They walk down Water Street and onto the waterfront and Jennifer and Chris are holding hands. He feels he should take her hand but it is an effort just for the thought let alone the action and so he doesn't. He puts his hands in his pockets and holds the crumpled tissues that he finds instead. Jennifer is talking about her mother who has recently died and he recalls being at the funeral home and looking at the photographs of the deceased on the wall and the picture of her mother and father together when they were young and so obviously in love that it was physically painful to look at them. He had felt like he was intruding on a private moment just by looking at that picture and it hurt him to see it because you just knew they were two people who didn't know who they were without each other.
They say goodnight and get into their cars to drive back to their respective lives. The ride home is mostly silent, punctuated only by the odd comment about the evening, and then she startles him when she asks if he thinks Chris and Jennifer are happy. He doesn't know what to say to that because he doesn't even know what it means and so he says nothing and they resume their silence.
He remembers the day they got the call from the doctor after the tests and how she had wanted her to come in as soon as possible. How they couldn't talk to each other and how he couldn't look at her just to see his fear mirrored in her eyes and how they had played with the kids in the snow but forgot to build a snowman and just shovelled the same snow from one place to another.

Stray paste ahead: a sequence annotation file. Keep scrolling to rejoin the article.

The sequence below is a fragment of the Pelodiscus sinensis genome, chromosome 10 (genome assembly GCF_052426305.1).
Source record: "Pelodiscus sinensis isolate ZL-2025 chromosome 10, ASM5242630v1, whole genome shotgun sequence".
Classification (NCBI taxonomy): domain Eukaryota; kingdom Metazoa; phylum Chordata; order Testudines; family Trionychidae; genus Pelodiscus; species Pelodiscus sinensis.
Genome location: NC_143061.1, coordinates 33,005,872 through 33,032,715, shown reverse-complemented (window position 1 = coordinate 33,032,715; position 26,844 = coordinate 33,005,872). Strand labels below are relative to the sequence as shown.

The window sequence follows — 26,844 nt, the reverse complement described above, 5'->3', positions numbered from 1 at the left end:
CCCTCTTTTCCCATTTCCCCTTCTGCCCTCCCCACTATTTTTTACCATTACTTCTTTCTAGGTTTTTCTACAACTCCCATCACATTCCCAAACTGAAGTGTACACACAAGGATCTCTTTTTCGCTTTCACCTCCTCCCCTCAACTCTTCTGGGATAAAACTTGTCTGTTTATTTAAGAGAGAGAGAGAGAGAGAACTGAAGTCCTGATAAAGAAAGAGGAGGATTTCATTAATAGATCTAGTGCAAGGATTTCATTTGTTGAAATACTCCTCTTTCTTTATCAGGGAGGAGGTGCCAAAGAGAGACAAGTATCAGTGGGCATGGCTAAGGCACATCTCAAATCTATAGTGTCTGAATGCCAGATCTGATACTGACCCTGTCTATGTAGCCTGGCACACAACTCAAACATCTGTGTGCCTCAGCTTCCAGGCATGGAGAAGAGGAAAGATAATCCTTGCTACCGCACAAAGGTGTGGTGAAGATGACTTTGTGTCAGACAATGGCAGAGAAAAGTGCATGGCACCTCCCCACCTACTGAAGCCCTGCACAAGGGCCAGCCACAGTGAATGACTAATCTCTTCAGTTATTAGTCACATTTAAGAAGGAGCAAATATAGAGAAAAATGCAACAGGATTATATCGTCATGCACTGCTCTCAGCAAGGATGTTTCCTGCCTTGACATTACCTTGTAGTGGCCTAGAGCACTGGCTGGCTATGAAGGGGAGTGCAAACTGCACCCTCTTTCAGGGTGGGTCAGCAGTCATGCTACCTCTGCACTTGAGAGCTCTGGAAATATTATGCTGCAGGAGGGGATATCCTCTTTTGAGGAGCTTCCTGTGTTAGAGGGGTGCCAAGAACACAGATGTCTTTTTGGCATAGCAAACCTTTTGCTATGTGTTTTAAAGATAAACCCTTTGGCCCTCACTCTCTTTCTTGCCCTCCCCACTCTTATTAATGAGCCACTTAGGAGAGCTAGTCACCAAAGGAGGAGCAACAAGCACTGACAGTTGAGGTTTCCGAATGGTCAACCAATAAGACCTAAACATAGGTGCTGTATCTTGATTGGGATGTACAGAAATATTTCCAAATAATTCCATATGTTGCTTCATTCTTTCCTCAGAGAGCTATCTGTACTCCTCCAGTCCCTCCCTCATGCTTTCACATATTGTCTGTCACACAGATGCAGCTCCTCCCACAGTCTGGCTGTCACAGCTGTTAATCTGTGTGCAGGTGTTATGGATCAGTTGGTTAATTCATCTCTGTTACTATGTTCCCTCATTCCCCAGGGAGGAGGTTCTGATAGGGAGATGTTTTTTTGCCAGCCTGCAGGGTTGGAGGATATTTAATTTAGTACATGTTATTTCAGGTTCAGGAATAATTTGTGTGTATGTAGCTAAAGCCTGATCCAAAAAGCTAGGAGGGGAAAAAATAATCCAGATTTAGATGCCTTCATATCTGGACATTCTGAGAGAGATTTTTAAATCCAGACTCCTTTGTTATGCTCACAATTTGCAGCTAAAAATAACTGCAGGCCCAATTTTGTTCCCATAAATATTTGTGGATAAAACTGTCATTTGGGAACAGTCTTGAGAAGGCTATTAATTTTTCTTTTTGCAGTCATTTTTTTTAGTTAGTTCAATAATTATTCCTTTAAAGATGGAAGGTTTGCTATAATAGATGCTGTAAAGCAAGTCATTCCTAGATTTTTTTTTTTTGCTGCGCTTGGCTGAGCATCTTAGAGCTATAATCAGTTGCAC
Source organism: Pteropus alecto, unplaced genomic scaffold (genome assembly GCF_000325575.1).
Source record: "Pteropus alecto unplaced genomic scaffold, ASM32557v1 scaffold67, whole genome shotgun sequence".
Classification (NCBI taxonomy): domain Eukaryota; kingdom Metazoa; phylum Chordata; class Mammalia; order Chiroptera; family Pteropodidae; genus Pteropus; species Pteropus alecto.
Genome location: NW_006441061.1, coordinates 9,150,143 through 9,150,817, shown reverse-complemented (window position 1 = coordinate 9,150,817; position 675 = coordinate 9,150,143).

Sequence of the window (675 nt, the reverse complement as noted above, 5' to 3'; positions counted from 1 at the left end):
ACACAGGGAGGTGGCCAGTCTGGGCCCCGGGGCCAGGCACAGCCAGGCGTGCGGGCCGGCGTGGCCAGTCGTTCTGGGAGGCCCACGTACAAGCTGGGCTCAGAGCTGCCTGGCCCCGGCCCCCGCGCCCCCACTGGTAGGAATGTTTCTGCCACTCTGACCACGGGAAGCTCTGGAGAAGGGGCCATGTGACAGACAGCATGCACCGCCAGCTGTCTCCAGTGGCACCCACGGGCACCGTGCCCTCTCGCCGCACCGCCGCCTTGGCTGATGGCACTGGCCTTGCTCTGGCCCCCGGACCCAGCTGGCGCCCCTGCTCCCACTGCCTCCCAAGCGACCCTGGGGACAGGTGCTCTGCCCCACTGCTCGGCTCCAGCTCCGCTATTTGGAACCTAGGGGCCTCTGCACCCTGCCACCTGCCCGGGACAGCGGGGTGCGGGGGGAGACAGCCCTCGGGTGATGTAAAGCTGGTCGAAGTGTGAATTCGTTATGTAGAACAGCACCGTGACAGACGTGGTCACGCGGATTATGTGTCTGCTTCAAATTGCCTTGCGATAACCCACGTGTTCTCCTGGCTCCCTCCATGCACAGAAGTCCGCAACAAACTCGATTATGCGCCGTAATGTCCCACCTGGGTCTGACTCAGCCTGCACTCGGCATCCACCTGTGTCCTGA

How they both breathed a collective sigh of relief and how his voice broke on the phone when she said everything was fine. He wants to love her that much again. To have his voice betray him for the love that was in it.
They brush their teeth next to each other and she finishes first and goes to their room.
He looks in the mirror and looks himself in the eye and wonders if he could do it. Could he have an affair. Could he cheat on her even with all of this and all of nothing between them. Could he go through with it.
It is appealing and exciting and he longs to feel something for someone again. He looks at his face in the mirror once more and knows he couldn't. He does not want to be that kind of man. He does not ever want to have to tell his children that he is that kind of man.
The lights are out in their room and he feels his way to the bed along the familiar path he has taken for the last 13 years. He once read that after a bone breaks and knits back together, it is actually stronger in the area of the break than it was before. Maybe it's a myth. Maybe it's the truth. Either way it's a risk he'll take.
She is on her own side of the bed facing the wall and he slides across the sheets and spoons into her back and wraps his arms around her for whatever comfort there is in it.
Annette Conway was born in St. John's. After studying law in Ontario she returned to St. John's where she now practises. She lives in Torbay with her partner and their two children and is at work on her first novel. She has been shortlisted three times for the Cuffer Prize and two of her stories appear in the newly released "The Cuffer Anthology: Volume IV."